A few weeks into the semester, I organized a “lab day” where students would come to class with a copy of Minecraft installed on their computers so I could walk them through some basic mechanics of the charming block-based world. One student had previous experiences hosting Minecraft games with her friends and asked if she could create a multiplayer server for our class, which would allow all of us to inhabit the same virtual gamespace simultaneously as opposed to having students explore their own single-player worlds alongside each other. I quickly gave the project a vote of confidence and the student began setting up a server on her laptop. Unfortunately, these plans stalled the morning of our class when campus wifi refused to let the server-host configure “port forwarding” for our multiplayer game. Port forwarding is a process wherein communication requests can be re-directed through a router or firewall in order to remotely access files hosted on another computer, thereby allowing users to create a private network-within-a-network. Unbeknownst to us, university IT prohibited communication requests to be re-directed in such a way that permitted remote Internet access to another device on campus (which, in this case, was a student's laptop hosting a video game server). Restrictions on port forwarding make sense from a security standpoint because they can limit the threat of non-authorized remote connections (i.e., instances where devices could be remotely controlled by malicious software). However, the same policies that regulated port forwarding within university infrastructure also prevented students from using their own computers to create collaborative digital spaces for their classmates. To bypass these restrictions, the student who organized our class server offered to relocate to a cafe down the street so she could use their wifi to host our Minecraft session. For the remainder of the period, I played virtual tour guide for our class while keeping in touch with the server-host via an instant-messaging feature within our university's email client.
What I find most interesting about these policies and impromptu workarounds is that they demonstrate how issues of access can reveal the invisible boundaries which separate university-sanctioned tech practices from non-university-sanctioned activities; the struggles of one student trying to make a multiplayer video game accessible for her peers revealed the invisible policies that demarcate what is (or is not) a permitted usage of digital platforms within university infrastructure and the invisible line where a university's jurisdiction, so to speak, over technology usage begins or ends. It was not until a student ventured beyond the confines of university infrastructure that she was able to take up and apply a new configuration of digital platforms in order to circulate an interactive digital project that could be used by others. Put differently, the ability for a student to facilitate a collaborative peer-to-peer classroom experience was entirely contingent upon whether she resided within or beyond university spaces on both a virtual and literal level. To clarify, I am not implying that our institution had devious machinations to censor student actions. Rather, these teaching misfires highlight the difficulty and necessity of coaxing internal and external (i.e. university and non-university) systems to play nice when composing or distributing interactive digital projects.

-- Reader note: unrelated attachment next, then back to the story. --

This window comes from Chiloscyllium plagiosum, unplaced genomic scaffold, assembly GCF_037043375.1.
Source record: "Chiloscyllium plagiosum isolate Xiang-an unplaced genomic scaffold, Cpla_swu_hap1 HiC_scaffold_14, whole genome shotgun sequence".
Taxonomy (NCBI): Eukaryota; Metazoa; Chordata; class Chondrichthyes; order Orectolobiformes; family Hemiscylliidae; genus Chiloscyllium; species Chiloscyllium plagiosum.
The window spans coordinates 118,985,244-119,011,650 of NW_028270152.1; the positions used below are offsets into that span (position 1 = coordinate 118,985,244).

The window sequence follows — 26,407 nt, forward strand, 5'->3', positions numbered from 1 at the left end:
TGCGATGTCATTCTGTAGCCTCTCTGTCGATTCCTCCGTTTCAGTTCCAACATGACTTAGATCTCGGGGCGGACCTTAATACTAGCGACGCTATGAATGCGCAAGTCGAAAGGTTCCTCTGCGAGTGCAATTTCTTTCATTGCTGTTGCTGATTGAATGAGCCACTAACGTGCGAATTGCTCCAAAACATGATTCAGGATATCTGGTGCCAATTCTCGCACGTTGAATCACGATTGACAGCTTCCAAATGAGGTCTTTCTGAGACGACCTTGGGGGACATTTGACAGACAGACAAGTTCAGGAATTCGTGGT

I used these difficulties as an opportunity to discuss institutional policies with my class and prepare them for our end-of-semester project, which tasked student groups with documenting and designing a multiplayer Minecraft gamespace that taught users about the values or practices of a given professional community. The rest of our semester was an experiment in playing the game of access insofar as student groups needed to devise their own methods for creating, saving, and circulating their projects among their peers. Several groups purchased accounts for Minecraft Realms, which is a subscription service that hosts multiplayer Minecraft servers for a monthly fee. Because Minecraft Realms handles all technical aspects of server-hosting duties, students did not encounter the same technical issues that plagued our lab day. One student group wanted to implement custom mods in their project so they set up an independent server server with the understanding that the server-host needed to be off-campus in order for group members to work on their gamespace. In each of these scenarios, students needed to manipulate the line separating university and non-university technological infrastructures by creating their own impromptu solutions for cataloging their composing practices and making accessible all the work they had invested in these projects throughout the semester. As our class progressed, these workarounds became central features of student learning experiences and several groups detailed the ways in which they negotiated technical limitations during their end-of-semester presentations. In documenting how they gamed access in order to gain access, students were able to explore larger institutional procedures (one student talked about repeatedly installing Minecraft on temporary laptops loaned out from the campus library while her primary computer was being fixed) in addition to pragmatic concerns regarding digital composing practices (a student who lost nearly all of his progress because of software issues bluntly stated the he learned to “never update to the newest version” in the middle of a project). Hence, issues of access operated as the proverbial canary in the coalmine for identifying the invisible boundaries and policies that structure students' everyday interactions with digital technologies.